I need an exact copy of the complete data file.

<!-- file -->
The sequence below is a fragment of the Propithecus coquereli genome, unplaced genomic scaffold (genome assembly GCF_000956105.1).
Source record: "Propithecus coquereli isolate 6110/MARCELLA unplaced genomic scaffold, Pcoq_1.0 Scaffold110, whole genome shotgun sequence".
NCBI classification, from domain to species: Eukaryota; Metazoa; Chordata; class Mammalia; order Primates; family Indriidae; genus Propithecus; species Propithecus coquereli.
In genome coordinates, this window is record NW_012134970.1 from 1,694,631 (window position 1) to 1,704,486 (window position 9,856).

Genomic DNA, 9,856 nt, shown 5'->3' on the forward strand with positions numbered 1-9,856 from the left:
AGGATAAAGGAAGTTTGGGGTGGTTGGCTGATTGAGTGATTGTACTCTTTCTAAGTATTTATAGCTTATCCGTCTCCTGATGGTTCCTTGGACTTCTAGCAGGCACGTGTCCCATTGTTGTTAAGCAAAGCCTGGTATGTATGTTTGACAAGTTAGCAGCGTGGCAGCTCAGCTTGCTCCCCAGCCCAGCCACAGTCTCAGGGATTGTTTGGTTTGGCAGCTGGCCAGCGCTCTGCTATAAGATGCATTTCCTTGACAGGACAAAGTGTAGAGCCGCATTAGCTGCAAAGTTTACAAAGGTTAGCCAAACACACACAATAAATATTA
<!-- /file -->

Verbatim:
The sequence below is a fragment of the Propithecus coquereli genome, unplaced genomic scaffold (genome assembly GCF_000956105.1).
Source record: "Propithecus coquereli isolate 6110/MARCELLA unplaced genomic scaffold, Pcoq_1.0 Scaffold110, whole genome shotgun sequence".
NCBI classification, from domain to species: Eukaryota; Metazoa; Chordata; class Mammalia; order Primates; family Indriidae; genus Propithecus; species Propithecus coquereli.
In genome coordinates, this window is record NW_012134970.1 from 1,694,631 (window position 1) to 1,704,486 (window position 9,856).

Genomic DNA, 9,856 nt, shown 5'->3' on the forward strand with positions numbered 1-9,856 from the left:
AGGATAAAGGAAGTTTGGGGTGGTTGGCTGATTGAGTGATTGTACTCTTTCTAAGTATTTATAGCTTATCCGTCTCCTGATGGTTCCTTGGACTTCTAGCAGGCACGTGTCCCATTGTTGTTAAGCAAAGCCTGGTATGTATGTTTGACAAGTTAGCAGCGTGGCAGCTCAGCTTGCTCCCCAGCCCAGCCACAGTCTCAGGGATTGTTTGGTTTGGCAGCTGGCCAGCGCTCTGCTATAAGATGCATTTCCTTGACAGGACAAAGTGTAGAGCCGCATTAGCTGCAAAGTTTACAAAGGTTAGCCAAACACACACAATAAATATTA